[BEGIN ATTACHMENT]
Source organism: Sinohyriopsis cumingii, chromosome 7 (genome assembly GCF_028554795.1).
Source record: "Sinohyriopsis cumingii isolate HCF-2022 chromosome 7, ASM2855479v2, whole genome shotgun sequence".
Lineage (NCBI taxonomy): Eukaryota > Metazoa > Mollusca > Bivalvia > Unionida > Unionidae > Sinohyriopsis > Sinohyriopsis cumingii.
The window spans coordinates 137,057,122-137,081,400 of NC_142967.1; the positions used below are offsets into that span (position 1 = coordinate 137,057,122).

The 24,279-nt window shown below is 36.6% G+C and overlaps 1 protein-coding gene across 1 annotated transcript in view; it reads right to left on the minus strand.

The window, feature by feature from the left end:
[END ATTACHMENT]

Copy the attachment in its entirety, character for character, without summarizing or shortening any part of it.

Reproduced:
Source organism: Sinohyriopsis cumingii, chromosome 7 (genome assembly GCF_028554795.1).
Source record: "Sinohyriopsis cumingii isolate HCF-2022 chromosome 7, ASM2855479v2, whole genome shotgun sequence".
Lineage (NCBI taxonomy): Eukaryota > Metazoa > Mollusca > Bivalvia > Unionida > Unionidae > Sinohyriopsis > Sinohyriopsis cumingii.
The window spans coordinates 137,057,122-137,081,400 of NC_142967.1; the positions used below are offsets into that span (position 1 = coordinate 137,057,122).

The 24,279-nt window shown below is 36.6% G+C and overlaps 1 protein-coding gene across 1 annotated transcript in view; it reads right to left on the minus strand.

The window, feature by feature from the left end: